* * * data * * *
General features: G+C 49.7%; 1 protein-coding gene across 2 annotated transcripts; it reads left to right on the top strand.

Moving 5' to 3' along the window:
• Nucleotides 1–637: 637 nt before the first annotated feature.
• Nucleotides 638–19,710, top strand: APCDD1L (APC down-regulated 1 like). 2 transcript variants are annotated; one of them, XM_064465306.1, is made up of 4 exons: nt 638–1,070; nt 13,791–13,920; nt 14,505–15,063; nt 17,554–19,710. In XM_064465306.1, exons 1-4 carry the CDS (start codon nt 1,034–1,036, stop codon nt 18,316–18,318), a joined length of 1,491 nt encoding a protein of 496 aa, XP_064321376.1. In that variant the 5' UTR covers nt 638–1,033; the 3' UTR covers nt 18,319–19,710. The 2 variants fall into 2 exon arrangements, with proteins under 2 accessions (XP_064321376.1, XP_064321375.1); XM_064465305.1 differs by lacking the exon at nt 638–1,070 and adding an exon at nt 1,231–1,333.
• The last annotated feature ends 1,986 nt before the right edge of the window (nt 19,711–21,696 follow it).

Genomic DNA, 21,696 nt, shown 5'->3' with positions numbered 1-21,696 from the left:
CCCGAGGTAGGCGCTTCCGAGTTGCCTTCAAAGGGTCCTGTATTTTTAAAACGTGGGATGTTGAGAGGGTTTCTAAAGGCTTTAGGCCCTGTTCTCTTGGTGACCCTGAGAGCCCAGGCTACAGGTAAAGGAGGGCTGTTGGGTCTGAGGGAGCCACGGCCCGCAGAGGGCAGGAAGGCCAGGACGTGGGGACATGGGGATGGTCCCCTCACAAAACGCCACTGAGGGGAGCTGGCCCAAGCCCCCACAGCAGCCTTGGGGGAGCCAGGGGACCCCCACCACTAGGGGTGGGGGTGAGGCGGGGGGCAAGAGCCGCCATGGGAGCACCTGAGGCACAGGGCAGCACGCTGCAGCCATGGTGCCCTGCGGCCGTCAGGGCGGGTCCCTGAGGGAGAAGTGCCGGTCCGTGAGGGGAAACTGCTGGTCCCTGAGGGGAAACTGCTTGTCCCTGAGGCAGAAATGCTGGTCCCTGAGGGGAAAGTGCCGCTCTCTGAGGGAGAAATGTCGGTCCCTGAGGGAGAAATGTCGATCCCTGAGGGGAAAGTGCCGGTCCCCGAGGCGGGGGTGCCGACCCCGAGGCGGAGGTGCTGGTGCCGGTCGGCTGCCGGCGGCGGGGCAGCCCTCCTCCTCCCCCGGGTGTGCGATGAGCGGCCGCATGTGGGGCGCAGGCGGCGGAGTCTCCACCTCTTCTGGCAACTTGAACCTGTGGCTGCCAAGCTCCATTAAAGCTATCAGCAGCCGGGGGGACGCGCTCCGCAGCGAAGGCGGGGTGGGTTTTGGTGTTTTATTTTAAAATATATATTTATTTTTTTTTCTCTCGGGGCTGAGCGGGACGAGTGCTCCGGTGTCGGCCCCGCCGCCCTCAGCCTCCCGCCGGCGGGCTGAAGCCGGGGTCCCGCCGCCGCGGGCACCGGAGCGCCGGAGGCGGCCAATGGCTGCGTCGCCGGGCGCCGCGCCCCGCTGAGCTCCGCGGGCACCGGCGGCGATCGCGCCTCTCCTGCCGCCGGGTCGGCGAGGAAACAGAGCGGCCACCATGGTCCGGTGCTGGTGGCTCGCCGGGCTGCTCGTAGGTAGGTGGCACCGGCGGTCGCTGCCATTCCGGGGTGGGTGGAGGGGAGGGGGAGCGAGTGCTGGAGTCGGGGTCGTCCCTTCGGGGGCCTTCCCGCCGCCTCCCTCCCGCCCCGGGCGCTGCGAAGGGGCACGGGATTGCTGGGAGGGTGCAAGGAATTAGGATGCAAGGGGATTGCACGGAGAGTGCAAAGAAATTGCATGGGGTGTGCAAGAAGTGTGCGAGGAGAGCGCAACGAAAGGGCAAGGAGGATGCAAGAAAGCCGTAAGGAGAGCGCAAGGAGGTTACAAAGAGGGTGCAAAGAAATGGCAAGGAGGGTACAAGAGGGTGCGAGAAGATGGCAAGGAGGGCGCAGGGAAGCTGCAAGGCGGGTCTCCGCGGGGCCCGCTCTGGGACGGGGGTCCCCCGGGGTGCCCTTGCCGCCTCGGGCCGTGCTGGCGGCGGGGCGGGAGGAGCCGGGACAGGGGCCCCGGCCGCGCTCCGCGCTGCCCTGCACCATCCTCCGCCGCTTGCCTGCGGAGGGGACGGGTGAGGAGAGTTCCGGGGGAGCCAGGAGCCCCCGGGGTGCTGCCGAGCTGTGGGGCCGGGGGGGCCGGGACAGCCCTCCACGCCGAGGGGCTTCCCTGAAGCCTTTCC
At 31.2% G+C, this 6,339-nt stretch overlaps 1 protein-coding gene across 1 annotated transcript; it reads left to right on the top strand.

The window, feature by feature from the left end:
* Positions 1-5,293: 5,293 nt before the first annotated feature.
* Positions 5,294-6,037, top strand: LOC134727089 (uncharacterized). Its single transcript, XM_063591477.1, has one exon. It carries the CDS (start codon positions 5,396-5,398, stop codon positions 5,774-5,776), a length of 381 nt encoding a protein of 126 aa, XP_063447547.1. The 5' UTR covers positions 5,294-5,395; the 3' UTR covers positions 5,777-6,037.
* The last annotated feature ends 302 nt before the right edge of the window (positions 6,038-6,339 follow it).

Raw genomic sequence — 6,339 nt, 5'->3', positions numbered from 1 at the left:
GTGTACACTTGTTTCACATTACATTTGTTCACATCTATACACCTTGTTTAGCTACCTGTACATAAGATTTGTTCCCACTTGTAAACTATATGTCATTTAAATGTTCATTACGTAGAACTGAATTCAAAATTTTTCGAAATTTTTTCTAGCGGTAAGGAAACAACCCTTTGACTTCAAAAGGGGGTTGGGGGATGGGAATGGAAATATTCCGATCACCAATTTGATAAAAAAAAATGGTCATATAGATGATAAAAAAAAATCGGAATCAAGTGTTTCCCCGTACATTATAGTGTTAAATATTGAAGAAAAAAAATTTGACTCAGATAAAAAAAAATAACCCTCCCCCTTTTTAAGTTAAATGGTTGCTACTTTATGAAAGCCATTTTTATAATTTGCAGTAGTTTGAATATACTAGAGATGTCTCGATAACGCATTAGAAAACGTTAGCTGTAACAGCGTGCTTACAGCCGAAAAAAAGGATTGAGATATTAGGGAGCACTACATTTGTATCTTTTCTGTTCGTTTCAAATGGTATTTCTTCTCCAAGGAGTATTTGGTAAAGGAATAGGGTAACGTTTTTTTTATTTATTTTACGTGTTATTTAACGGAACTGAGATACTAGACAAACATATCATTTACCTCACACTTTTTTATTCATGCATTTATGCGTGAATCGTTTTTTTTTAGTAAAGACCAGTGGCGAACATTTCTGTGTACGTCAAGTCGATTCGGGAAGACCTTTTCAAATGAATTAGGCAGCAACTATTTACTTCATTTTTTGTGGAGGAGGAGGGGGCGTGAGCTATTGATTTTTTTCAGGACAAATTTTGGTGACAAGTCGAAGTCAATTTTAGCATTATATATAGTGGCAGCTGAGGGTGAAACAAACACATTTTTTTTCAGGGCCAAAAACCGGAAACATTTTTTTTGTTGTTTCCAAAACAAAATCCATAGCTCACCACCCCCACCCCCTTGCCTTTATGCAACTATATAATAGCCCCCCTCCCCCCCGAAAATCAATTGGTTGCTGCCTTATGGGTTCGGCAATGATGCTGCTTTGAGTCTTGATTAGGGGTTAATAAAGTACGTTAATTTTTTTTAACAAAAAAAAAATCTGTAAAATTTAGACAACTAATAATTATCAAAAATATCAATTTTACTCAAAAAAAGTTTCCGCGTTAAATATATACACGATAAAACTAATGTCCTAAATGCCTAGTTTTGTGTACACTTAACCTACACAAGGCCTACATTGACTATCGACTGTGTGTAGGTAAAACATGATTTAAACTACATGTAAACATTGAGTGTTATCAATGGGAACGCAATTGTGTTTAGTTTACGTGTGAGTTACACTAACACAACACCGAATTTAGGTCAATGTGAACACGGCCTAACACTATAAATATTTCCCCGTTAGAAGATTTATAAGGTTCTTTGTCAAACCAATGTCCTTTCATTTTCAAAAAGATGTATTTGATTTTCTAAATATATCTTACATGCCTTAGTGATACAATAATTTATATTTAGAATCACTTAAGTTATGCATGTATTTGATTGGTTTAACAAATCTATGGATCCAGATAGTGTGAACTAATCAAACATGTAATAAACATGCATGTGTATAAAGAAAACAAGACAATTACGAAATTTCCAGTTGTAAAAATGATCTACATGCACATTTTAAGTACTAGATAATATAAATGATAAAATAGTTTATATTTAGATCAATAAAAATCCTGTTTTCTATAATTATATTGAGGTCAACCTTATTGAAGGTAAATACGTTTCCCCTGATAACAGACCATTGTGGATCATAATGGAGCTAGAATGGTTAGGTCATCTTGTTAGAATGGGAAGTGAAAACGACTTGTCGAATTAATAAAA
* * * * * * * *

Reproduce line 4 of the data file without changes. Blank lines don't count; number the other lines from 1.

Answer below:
• Nucleotides 638–19,710, top strand: APCDD1L (APC down-regulated 1 like). 2 transcript variants are annotated; one of them, XM_064465306.1, is made up of 4 exons: nt 638–1,070; nt 13,791–13,920; nt 14,505–15,063; nt 17,554–19,710. In XM_064465306.1, exons 1-4 carry the CDS (start codon nt 1,034–1,036, stop codon nt 18,316–18,318), a joined length of 1,491 nt encoding a protein of 496 aa, XP_064321376.1. In that variant the 5' UTR covers nt 638–1,033; the 3' UTR covers nt 18,319–19,710. The 2 variants fall into 2 exon arrangements, with proteins under 2 accessions (XP_064321376.1, XP_064321375.1); XM_064465305.1 differs by lacking the exon at nt 638–1,070 and adding an exon at nt 1,231–1,333.